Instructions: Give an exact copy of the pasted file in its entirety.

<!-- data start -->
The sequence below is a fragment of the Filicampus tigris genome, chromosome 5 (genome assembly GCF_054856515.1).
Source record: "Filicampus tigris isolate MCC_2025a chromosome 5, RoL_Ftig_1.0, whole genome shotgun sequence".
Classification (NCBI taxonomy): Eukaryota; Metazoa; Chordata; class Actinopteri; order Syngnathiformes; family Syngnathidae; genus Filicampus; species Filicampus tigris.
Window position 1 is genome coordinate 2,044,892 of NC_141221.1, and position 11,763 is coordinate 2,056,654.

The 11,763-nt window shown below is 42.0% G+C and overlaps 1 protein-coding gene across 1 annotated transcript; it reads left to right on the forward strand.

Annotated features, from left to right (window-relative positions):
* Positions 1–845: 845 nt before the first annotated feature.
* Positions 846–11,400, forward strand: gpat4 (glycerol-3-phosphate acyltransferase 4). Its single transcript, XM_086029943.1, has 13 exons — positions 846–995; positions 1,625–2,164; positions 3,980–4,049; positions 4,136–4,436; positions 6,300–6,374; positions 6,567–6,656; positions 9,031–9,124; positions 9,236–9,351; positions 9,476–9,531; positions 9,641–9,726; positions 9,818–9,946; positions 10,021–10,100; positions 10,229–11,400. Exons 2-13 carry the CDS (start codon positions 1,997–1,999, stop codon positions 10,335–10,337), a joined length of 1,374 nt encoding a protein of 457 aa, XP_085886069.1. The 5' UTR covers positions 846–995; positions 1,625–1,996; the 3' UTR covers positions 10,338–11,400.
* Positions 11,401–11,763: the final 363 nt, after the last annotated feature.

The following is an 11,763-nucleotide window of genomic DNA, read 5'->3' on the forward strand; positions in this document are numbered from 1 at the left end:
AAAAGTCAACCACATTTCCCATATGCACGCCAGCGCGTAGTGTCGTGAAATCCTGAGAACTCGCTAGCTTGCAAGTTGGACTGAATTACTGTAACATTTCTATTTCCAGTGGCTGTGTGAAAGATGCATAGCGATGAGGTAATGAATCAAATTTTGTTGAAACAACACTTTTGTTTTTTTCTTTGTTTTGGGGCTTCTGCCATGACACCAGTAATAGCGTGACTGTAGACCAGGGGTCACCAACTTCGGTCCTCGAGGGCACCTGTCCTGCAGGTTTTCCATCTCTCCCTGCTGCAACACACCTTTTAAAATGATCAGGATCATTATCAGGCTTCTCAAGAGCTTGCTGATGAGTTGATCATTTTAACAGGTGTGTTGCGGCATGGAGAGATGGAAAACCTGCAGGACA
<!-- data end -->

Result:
The sequence below is a fragment of the Filicampus tigris genome, chromosome 5 (genome assembly GCF_054856515.1).
Source record: "Filicampus tigris isolate MCC_2025a chromosome 5, RoL_Ftig_1.0, whole genome shotgun sequence".
Classification (NCBI taxonomy): Eukaryota; Metazoa; Chordata; class Actinopteri; order Syngnathiformes; family Syngnathidae; genus Filicampus; species Filicampus tigris.
Window position 1 is genome coordinate 2,044,892 of NC_141221.1, and position 11,763 is coordinate 2,056,654.

The 11,763-nt window shown below is 42.0% G+C and overlaps 1 protein-coding gene across 1 annotated transcript; it reads left to right on the forward strand.

Annotated features, from left to right (window-relative positions):
* Positions 1–845: 845 nt before the first annotated feature.
* Positions 846–11,400, forward strand: gpat4 (glycerol-3-phosphate acyltransferase 4). Its single transcript, XM_086029943.1, has 13 exons — positions 846–995; positions 1,625–2,164; positions 3,980–4,049; positions 4,136–4,436; positions 6,300–6,374; positions 6,567–6,656; positions 9,031–9,124; positions 9,236–9,351; positions 9,476–9,531; positions 9,641–9,726; positions 9,818–9,946; positions 10,021–10,100; positions 10,229–11,400. Exons 2-13 carry the CDS (start codon positions 1,997–1,999, stop codon positions 10,335–10,337), a joined length of 1,374 nt encoding a protein of 457 aa, XP_085886069.1. The 5' UTR covers positions 846–995; positions 1,625–1,996; the 3' UTR covers positions 10,338–11,400.
* Positions 11,401–11,763: the final 363 nt, after the last annotated feature.

The following is an 11,763-nucleotide window of genomic DNA, read 5'->3' on the forward strand; positions in this document are numbered from 1 at the left end:
AAAAGTCAACCACATTTCCCATATGCACGCCAGCGCGTAGTGTCGTGAAATCCTGAGAACTCGCTAGCTTGCAAGTTGGACTGAATTACTGTAACATTTCTATTTCCAGTGGCTGTGTGAAAGATGCATAGCGATGAGGTAATGAATCAAATTTTGTTGAAACAACACTTTTGTTTTTTTCTTTGTTTTGGGGCTTCTGCCATGACACCAGTAATAGCGTGACTGTAGACCAGGGGTCACCAACTTCGGTCCTCGAGGGCACCTGTCCTGCAGGTTTTCCATCTCTCCCTGCTGCAACACACCTTTTAAAATGATCAGGATCATTATCAGGCTTCTCAAGAGCTTGCTGATGAGTTGATCATTTTAACAGGTGTGTTGCGGCATGGAGAGATGGAAAACCTGCAGGACA